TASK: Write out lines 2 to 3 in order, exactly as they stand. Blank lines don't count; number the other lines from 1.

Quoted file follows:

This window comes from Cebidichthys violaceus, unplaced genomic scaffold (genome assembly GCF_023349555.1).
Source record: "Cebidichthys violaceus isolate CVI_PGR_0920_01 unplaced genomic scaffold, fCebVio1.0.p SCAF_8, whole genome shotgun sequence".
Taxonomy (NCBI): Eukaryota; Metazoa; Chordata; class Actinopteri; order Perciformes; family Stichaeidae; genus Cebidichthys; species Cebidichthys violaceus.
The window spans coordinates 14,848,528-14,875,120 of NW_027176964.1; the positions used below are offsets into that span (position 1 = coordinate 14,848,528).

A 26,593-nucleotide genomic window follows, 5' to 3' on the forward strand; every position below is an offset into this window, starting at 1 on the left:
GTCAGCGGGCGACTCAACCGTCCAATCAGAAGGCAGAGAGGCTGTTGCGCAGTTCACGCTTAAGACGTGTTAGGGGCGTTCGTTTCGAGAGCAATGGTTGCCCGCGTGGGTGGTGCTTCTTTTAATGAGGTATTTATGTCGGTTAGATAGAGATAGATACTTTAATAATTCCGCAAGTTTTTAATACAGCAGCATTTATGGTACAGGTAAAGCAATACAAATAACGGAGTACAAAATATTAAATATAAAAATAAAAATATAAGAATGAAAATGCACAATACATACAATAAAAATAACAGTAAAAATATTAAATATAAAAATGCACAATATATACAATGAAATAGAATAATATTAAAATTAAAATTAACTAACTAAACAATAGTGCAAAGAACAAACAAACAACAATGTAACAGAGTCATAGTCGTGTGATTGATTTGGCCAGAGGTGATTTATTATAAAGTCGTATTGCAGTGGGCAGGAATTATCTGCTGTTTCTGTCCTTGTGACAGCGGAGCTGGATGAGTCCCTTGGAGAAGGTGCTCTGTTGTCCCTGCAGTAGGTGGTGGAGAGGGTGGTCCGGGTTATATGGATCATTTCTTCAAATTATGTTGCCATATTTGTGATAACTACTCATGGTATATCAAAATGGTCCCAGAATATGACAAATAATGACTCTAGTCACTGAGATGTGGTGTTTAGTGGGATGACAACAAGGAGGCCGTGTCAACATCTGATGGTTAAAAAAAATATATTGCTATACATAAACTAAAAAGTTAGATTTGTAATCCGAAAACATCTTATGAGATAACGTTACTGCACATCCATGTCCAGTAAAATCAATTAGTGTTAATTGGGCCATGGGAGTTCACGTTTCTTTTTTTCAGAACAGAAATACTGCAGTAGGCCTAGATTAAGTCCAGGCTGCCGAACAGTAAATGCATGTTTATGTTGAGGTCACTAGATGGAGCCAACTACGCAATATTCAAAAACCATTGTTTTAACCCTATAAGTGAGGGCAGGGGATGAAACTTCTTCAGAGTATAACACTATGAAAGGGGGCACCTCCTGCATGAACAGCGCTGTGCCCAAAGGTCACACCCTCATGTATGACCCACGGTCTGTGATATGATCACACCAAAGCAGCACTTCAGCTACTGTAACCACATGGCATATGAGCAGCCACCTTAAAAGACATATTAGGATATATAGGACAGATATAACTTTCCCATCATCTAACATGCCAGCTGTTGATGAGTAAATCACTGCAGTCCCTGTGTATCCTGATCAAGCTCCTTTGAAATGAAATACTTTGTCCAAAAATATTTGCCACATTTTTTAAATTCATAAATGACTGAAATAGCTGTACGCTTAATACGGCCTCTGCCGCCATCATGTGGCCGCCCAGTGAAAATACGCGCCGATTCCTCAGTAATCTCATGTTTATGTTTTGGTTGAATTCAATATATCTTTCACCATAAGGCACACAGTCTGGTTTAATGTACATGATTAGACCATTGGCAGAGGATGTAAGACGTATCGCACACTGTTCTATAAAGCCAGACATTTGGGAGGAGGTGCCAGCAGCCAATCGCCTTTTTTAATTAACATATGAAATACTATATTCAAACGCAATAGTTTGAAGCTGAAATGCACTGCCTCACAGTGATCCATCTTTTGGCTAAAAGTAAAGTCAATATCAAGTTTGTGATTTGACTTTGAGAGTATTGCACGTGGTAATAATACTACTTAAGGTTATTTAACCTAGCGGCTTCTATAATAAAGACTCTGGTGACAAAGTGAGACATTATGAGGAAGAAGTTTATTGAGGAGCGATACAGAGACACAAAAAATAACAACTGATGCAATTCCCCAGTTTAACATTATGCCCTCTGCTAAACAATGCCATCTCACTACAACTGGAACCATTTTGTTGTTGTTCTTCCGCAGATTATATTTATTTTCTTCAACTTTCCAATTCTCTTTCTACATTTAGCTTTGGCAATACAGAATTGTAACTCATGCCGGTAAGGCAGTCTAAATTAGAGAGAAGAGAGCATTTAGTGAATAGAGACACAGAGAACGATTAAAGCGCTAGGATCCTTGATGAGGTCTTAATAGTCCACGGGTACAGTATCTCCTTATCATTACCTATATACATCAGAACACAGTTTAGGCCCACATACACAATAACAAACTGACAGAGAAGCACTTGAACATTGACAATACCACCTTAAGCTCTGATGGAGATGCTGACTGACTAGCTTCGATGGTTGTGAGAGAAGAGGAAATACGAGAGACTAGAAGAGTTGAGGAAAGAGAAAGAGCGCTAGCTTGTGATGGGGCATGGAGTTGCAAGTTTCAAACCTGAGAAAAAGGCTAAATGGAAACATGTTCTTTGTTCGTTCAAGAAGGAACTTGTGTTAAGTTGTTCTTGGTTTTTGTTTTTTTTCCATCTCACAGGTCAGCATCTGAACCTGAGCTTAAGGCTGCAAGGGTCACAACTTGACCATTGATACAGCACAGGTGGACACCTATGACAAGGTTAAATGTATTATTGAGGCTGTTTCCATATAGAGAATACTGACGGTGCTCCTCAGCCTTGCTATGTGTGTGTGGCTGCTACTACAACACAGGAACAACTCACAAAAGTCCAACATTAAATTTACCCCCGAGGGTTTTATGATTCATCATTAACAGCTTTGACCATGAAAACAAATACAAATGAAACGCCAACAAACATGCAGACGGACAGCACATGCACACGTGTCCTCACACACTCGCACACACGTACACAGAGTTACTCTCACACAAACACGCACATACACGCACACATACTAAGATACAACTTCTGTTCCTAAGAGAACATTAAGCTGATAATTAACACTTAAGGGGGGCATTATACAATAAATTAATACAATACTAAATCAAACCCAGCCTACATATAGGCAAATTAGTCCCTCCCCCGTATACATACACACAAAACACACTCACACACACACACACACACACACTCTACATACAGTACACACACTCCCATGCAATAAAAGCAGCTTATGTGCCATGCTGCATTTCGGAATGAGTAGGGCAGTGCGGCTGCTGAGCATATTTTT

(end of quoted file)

Source record: "Cebidichthys violaceus isolate CVI_PGR_0920_01 unplaced genomic scaffold, fCebVio1.0.p SCAF_8, whole genome shotgun sequence".
Taxonomy (NCBI): Eukaryota; Metazoa; Chordata; class Actinopteri; order Perciformes; family Stichaeidae; genus Cebidichthys; species Cebidichthys violaceus.